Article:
Kikizo: This was a Japanese franchise originally, right?
Tumacder: Yeah, it was originally a manga by Takashi Okazaki. It then became an anime series, and from there, the game.
Kikizo: So when did Samuel L. Jackson get involved?
Tumacder: He got involved early on when they were making the anime series on TV.
Kikizo: For the US adaptation?
Kikizo: How specifically did Afro Samurai come to be a game, and how did it end up in the hands of Namco?
Tumacder: I'm not sure how it got pitched to us and who met who to make it happen. It's been talked about ever since the series was born, the anime series - they've always wanted to do a game for it, because it had such a mass appeal for the style of gamer that's emerging in America right now, the very violent kind of gamer [laughs], a manga-oriented kind of person. Through the years the appreciation for manga in America has grown hugely.
Kikizo: Namco Bandai also publishes the Naruto games. Have you shared any of their assets with Afro Samurai?
Tumacder: There are two different teams. When we're developing we're basically developing around the same time, so we showed off each others' stuff, but as far as stealing any tech - I don't think we shared any tech at that point.
Kikizo: So it's more about one-upmanship...
Tumacder: Yeah, yeah. [laughs]
Kikizo: Have you taken the soundtrack straight from the anime?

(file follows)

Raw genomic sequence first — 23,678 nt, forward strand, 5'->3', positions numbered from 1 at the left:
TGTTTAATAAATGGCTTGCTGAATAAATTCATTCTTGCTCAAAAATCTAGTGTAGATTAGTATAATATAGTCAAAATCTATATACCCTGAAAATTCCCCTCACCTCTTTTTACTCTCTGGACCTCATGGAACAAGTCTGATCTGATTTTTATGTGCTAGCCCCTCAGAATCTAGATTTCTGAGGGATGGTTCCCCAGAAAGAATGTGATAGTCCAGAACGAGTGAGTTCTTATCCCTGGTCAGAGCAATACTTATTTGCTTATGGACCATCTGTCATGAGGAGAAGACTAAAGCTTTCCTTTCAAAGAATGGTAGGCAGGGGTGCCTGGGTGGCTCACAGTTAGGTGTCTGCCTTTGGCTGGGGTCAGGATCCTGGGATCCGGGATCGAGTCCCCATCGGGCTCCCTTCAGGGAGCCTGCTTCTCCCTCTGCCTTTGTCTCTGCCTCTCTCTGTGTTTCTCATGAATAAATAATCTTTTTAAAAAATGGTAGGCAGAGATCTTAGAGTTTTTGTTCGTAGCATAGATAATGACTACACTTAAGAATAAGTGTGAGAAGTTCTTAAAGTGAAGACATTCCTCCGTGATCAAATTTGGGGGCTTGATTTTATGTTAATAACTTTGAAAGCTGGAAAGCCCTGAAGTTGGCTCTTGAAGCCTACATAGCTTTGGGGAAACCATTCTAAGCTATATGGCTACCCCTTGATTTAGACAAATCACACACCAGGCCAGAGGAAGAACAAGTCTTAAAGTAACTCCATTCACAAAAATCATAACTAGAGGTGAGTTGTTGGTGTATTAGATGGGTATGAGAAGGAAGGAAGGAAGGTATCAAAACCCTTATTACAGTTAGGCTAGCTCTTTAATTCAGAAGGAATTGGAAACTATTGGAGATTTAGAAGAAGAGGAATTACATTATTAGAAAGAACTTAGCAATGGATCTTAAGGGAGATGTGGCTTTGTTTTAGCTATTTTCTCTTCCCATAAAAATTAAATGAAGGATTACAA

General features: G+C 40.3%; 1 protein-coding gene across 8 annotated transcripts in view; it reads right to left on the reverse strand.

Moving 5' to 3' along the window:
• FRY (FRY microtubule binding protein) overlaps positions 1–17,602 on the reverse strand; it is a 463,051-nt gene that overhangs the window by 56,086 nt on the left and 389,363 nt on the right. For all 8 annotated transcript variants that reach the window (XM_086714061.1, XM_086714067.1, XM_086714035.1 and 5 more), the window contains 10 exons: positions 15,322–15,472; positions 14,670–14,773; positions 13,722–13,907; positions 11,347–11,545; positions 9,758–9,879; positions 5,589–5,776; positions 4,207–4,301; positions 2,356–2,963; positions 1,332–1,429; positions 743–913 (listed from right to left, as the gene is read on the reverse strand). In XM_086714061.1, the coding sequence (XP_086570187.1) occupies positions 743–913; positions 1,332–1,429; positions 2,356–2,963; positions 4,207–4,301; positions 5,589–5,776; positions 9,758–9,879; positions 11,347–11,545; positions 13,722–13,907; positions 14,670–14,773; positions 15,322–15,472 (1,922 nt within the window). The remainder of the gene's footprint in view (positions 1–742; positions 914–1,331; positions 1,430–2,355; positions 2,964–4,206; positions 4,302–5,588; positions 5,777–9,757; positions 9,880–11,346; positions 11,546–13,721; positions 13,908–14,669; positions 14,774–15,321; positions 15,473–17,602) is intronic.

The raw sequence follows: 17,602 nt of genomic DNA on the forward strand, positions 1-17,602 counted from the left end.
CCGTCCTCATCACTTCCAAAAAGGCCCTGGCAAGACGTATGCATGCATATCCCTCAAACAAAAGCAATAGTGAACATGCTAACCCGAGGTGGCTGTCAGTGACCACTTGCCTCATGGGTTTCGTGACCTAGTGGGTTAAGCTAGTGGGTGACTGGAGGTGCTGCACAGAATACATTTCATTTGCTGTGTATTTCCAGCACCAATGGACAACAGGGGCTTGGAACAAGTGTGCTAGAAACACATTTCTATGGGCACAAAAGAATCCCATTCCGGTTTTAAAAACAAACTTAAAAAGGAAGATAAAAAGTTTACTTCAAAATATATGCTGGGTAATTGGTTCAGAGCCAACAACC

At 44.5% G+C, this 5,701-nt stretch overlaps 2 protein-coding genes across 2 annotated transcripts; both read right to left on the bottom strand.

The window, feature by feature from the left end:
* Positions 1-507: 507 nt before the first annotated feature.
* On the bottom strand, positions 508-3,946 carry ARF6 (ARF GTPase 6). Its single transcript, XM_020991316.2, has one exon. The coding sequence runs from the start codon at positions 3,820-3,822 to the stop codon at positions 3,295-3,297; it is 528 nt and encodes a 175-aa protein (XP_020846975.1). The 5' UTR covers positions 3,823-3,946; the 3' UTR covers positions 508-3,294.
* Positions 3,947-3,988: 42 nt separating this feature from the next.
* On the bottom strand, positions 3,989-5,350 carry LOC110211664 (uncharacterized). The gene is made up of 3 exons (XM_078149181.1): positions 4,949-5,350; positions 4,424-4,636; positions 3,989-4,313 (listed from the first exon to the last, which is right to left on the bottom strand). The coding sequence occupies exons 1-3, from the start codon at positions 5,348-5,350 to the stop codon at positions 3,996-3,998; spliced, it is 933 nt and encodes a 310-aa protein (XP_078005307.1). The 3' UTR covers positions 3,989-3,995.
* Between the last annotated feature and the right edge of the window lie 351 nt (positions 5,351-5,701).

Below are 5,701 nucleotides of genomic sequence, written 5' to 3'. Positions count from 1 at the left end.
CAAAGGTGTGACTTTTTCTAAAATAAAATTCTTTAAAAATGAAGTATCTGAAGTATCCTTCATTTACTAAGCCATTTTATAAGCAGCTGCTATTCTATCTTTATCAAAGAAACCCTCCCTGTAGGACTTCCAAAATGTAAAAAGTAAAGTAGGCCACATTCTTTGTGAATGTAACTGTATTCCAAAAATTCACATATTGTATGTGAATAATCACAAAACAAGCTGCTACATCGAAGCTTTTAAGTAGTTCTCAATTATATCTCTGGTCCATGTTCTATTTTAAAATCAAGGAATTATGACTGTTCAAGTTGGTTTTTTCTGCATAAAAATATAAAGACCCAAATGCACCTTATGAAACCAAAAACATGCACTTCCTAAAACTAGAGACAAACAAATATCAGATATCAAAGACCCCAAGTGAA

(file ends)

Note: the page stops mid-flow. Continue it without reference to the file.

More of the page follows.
Tumacder: Some of it was from the anime, some of it was created just for the game. Our music supervisor... gave us one extra bonus track that we could use that was created specifically for this game.
Kikizo: Is this brand popular in Japan?
Tumacder: The mangas started there so there is that small niche of people that are aware of it there. But of course there's a huge fanbase in America because Samuel L. Jackson is in it... there's a huge appeal there. But I think as far as fans of the manga, I don't think it's as big as for fans of the TV show.
Kikizo: I'm a huge fan of really technical melee-focussed action games - Ninja Gaiden series, Devil May Cry, Bayonetta, to name a few. If you were to take away Afro Samurai's unique visual style, which other game from that genre would it be most similar to, if any?
Tumacder: It's similar to other games in the genre because it's swordplay and it's action. One thing we don't want to do with our game is market it to the hardcore gamer - we want it to be as open as possible for fans of anime, fans of hip hop... just fans of gaming. We do have very hardcore elements in here - very advanced techniques - as well as a larger [proportion] of easily accessible content... So we think we address each style of gamer.
We really want this to be open - I mean, it's such a beautiful experience to play the game, no HUD, it's beautiful. This is one of those games you could watch your friend play and be mad that you're not playing it, it just looks awesome. You've got the Sam Jackson voiceover, it's funny... I must have heard each of these lines a thousand times, you know, and there are still some lines that crack me up, because of the way he says them.